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Home >Markets >Mark To Market >The sheer irony of Vodafone Idea leading the roll-out of tariff hikes
The upshot is that Vi’s market share losses can be expected to continue.
The upshot is that Vi’s market share losses can be expected to continue.

The sheer irony of Vodafone Idea leading the roll-out of tariff hikes

  • VI’s lead with tariff hikes risks making it the operator with the highest tariffs despite a weaker network
  • The move can also pave way for Jio to expand market share gains, as its tariffs are lower than Airtel, Vi’s

If you have to have a prayer session before raising prices by 10%, then you have got a terrible business," said renowned investor Warren Buffett. Spare a thought for Vodafone Idea Ltd (Vi).

It has the weakest balance sheet among Indian telcos, which has led to inadequate network investments and high subscriber churn. It has been crying hoarse that tariff hikes are needed for a sustainable business model. Its competitor Bharti Airtel Ltd says it agrees completely, but wants someone else to take the lead with tariff hikes.

The reason is simple. Market leader Reliance Jio’s tariffs are already considerably lower compared to Airtel and Vi. If the former stays put with its tariffs, the pricing gap will only increase, making market share gains for Jio even easier.

Tall order
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Tall order

Vi, meanwhile, has been bravely saying it is willing to take the lead with tariff hikes, which actually risks making it the operator with the highest tariffs despite a weaker network. After considerable thought, and perhaps even a prayer session, Vi has decided to raise tariffs on a couple of its least known postpaid plans, where the risk of losing customers is low.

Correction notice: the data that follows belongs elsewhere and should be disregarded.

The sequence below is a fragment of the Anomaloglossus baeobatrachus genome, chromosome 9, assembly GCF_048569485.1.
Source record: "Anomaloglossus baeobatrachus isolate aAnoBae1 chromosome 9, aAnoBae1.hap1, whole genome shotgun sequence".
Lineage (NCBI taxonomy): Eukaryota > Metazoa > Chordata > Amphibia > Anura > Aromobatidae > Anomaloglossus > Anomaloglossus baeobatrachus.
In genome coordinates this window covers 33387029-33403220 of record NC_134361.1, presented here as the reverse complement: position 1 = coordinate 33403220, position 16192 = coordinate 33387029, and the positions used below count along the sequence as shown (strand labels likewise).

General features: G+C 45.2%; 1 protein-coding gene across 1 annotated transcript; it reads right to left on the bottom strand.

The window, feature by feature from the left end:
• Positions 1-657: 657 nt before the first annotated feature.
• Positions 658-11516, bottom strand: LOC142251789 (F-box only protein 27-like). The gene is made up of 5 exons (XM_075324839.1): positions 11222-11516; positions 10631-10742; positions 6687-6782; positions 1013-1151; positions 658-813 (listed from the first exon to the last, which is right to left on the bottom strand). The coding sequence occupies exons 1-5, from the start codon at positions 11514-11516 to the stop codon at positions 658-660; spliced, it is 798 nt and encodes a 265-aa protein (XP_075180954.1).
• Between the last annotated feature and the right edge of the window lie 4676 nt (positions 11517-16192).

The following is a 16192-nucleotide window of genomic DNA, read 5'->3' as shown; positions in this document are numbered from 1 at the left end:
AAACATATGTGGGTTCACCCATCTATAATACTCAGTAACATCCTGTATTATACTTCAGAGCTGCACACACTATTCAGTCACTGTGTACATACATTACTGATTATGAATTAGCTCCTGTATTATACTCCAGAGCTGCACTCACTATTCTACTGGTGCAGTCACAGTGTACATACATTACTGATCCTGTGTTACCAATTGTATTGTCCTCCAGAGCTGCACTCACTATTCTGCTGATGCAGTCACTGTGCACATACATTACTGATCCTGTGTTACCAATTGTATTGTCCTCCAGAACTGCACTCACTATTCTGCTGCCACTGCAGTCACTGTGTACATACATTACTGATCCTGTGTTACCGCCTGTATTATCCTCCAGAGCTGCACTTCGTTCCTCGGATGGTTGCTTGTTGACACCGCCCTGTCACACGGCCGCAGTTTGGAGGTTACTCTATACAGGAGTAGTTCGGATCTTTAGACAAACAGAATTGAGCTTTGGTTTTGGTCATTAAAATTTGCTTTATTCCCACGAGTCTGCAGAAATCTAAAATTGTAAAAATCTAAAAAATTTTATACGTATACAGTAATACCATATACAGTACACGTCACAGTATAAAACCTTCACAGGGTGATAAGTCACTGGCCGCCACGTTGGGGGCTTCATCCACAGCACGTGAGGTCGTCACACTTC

“Vi must know that customers in these family postpaid plans are loyal and won’t switch. Let’s be clear: they can do this only to some extent in the postpaid segment. Beyond that, customers may not be willing to pay a premium, especially given the issues with network quality. Any misalignment in pricing in the prepaid segment will result in huge market share loss," says an analyst at a domestic brokerage.

Jio, after a record fundraise, is sitting comfortably on the other end of the spectrum. Not too long ago, it had enhanced the value proposition of its postpaid plans by including subscriptions to Netflix, Disney+Hotstar and Amazon Prime. The threat of losing postpaid subscribers may well be the reason Vi’s latest tariff hikes apply only to its family plans, and not on flagship postpaid plans.

The moot question, then, is how this impasse will end. The industry’s coordinated tariff hikes last year, according to news reports, were possible because of a nudge from the government, which did not want Vi to go bankrupt. The government’s thinking now appears to be that there is only so much it can do, and Vi also needs to raise funds and set its house in order. But with Vodafone Plc. showing no interest in investing further in the Indian joint venture, hopes of a revival are running low.

“We believe Vi’s plan to raise about $3.4 billion through a mix of equity and debt is unlikely to restore its competitive position and reverse subscriber losses, as the amount would be insufficient for capex," Fitch Ratings said on Monday. The upshot is that Vi’s market share losses can be expected to continue. Fitch Ratings expects Vi to lose around 15 million subscribers each quarter in the next 12 months. Sadly for the company, with a lower number of subscribers, the extent of tariff hikes needed to break even will be even greater as time progresses.

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